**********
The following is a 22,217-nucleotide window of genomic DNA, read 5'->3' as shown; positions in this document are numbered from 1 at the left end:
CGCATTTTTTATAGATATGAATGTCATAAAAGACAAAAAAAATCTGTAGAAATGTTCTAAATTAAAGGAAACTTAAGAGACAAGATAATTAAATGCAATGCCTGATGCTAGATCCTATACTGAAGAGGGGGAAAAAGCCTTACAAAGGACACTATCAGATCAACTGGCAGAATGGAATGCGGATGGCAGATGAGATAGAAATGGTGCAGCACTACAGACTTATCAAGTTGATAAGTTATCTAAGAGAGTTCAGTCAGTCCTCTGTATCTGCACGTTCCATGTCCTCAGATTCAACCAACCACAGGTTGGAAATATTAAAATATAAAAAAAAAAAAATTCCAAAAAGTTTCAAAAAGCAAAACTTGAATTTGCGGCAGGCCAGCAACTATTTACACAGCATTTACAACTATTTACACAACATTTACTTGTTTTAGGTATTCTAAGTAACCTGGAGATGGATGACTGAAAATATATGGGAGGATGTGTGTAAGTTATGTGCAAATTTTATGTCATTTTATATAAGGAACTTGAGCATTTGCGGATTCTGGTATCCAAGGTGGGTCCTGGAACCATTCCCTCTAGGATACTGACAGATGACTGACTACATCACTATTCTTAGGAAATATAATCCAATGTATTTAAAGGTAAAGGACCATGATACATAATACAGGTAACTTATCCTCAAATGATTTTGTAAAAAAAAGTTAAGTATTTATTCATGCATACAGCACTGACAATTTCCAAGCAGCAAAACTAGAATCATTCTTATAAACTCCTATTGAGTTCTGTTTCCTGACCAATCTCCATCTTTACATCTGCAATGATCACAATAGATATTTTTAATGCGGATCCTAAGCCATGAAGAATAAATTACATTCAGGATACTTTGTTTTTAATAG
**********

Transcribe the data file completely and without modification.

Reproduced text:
The following is a 22,217-nucleotide window of genomic DNA, read 5'->3' as shown; positions in this document are numbered from 1 at the left end:
CGCATTTTTTATAGATATGAATGTCATAAAAGACAAAAAAAATCTGTAGAAATGTTCTAAATTAAAGGAAACTTAAGAGACAAGATAATTAAATGCAATGCCTGATGCTAGATCCTATACTGAAGAGGGGGAAAAAGCCTTACAAAGGACACTATCAGATCAACTGGCAGAATGGAATGCGGATGGCAGATGAGATAGAAATGGTGCAGCACTACAGACTTATCAAGTTGATAAGTTATCTAAGAGAGTTCAGTCAGTCCTCTGTATCTGCACGTTCCATGTCCTCAGATTCAACCAACCACAGGTTGGAAATATTAAAATATAAAAAAAAAAAAATTCCAAAAAGTTTCAAAAAGCAAAACTTGAATTTGCGGCAGGCCAGCAACTATTTACACAGCATTTACAACTATTTACACAACATTTACTTGTTTTAGGTATTCTAAGTAACCTGGAGATGGATGACTGAAAATATATGGGAGGATGTGTGTAAGTTATGTGCAAATTTTATGTCATTTTATATAAGGAACTTGAGCATTTGCGGATTCTGGTATCCAAGGTGGGTCCTGGAACCATTCCCTCTAGGATACTGACAGATGACTGACTACATCACTATTCTTAGGAAATATAATCCAATGTATTTAAAGGTAAAGGACCATGATACATAATACAGGTAACTTATCCTCAAATGATTTTGTAAAAAAAAGTTAAGTATTTATTCATGCATACAGCACTGACAATTTCCAAGCAGCAAAACTAGAATCATTCTTATAAACTCCTATTGAGTTCTGTTTCCTGACCAATCTCCATCTTTACATCTGCAATGATCACAATAGATATTTTTAATGCGGATCCTAAGCCATGAAGAATAAATTACATTCAGGATACTTTGTTTTTAATAG